The week in classical: The Dead City; Black Angels; Re:sound – review

The week in classical saw London's Coliseum transformed into a mysterious and eerie cityscape, as English National Opera (ENO) presented a highly-anticipated world premiere of The Dead City, a work by award-winning composer Richard Ayres.

Directed by Annilese Miskimmon and performed with the Manchester Collective, the production was an intense and unsettling exploration of our relationship with the past, present, and future. Ayres' score was a sonic journey, from the eerie opening chords of a muted piano to the rich, full strings that accompanied the characters in their journey through the city.

The week also saw the UK premiere of Black Angels, a work for string quartet by American composer George Crumb, performed at Kings Place. The piece was an evocative exploration of the darkness and beauty of the human condition, and the performers gave a passionate and heartfelt performance.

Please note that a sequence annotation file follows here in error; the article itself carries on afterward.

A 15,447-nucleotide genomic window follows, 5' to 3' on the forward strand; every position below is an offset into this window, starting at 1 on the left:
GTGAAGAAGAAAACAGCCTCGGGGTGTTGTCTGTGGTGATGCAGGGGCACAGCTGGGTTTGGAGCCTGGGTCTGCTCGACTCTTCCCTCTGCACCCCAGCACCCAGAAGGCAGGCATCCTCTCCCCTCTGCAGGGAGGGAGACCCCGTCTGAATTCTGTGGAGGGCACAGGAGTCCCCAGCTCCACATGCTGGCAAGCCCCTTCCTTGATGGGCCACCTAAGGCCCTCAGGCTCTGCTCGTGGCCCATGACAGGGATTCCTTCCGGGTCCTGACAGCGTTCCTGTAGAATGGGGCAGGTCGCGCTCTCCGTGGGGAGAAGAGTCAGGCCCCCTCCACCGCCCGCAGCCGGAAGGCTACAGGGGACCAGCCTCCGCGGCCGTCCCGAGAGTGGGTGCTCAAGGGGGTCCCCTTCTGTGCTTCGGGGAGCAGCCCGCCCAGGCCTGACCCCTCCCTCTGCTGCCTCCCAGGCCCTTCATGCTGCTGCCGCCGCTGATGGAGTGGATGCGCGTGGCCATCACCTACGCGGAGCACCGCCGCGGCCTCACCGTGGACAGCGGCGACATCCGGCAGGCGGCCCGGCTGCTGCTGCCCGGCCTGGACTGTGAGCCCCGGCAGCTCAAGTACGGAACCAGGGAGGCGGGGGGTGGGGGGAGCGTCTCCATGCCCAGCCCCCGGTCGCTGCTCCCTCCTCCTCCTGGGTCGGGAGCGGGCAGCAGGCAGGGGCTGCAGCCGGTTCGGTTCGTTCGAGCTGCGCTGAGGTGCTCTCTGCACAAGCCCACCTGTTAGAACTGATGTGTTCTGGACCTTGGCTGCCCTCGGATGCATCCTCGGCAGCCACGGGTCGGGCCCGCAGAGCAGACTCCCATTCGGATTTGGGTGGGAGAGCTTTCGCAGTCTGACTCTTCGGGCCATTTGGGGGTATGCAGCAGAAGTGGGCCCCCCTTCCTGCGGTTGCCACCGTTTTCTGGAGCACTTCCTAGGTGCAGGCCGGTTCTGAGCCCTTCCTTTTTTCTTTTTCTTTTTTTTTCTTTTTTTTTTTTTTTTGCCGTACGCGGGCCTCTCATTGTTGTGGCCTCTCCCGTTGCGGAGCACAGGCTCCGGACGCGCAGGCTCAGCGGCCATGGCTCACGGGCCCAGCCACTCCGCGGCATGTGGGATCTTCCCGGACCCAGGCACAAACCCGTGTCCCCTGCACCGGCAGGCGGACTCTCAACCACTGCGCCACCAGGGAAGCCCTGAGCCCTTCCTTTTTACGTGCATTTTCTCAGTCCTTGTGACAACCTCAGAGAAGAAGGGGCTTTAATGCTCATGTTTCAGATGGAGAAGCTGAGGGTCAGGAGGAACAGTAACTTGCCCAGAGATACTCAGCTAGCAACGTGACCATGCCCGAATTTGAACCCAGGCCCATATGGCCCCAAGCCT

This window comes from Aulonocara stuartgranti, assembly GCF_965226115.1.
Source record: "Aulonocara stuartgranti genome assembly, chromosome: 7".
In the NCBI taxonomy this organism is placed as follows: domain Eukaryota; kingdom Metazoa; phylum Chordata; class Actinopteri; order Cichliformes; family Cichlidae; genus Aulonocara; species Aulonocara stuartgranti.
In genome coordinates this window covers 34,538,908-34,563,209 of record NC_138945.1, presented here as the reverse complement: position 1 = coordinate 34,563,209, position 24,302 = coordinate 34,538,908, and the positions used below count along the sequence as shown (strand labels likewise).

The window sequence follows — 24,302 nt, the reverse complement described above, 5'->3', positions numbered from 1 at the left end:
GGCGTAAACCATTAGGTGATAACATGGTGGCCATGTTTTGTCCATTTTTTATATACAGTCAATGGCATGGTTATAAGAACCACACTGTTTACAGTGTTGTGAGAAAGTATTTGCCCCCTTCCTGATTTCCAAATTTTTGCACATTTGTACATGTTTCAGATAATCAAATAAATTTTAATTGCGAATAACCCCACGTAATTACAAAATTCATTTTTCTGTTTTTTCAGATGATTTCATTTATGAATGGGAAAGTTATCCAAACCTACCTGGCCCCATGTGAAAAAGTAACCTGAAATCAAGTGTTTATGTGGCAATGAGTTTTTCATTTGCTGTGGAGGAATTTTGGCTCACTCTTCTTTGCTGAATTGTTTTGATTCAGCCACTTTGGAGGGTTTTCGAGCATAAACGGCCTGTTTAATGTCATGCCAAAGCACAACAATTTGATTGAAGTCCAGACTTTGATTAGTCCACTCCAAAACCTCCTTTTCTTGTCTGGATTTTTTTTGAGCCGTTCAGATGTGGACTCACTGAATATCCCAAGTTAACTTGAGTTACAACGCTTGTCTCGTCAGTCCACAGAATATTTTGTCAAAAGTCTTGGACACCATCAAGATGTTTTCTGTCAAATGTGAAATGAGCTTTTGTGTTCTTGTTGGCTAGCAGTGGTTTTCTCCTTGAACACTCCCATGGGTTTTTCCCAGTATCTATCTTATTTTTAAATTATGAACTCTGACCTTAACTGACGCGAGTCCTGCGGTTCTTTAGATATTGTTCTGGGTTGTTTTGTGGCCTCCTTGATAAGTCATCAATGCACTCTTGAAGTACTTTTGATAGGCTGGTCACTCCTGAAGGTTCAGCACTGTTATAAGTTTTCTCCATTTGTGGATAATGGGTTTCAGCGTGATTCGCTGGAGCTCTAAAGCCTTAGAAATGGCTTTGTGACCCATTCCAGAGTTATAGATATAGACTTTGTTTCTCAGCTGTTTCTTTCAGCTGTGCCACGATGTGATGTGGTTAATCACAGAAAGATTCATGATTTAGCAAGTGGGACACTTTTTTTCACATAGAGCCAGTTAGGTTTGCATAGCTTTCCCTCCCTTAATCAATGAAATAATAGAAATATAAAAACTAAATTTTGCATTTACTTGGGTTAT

Re:sound – Voices of Our Cities was a celebration of the work of Streetwise Opera, a charity that works with people who have experienced homelessness. The concert, held at the BBC Concert Orchestra, featured the charity's participants performing their own compositions alongside pieces by composers including Handel, Sibelius and Britten. It was an inspiring evening that showcased the talents of the Streetwise Opera community.

The week in classical was a powerful reminder of the power of music to move and inspire us, and to help us make sense of the world around us.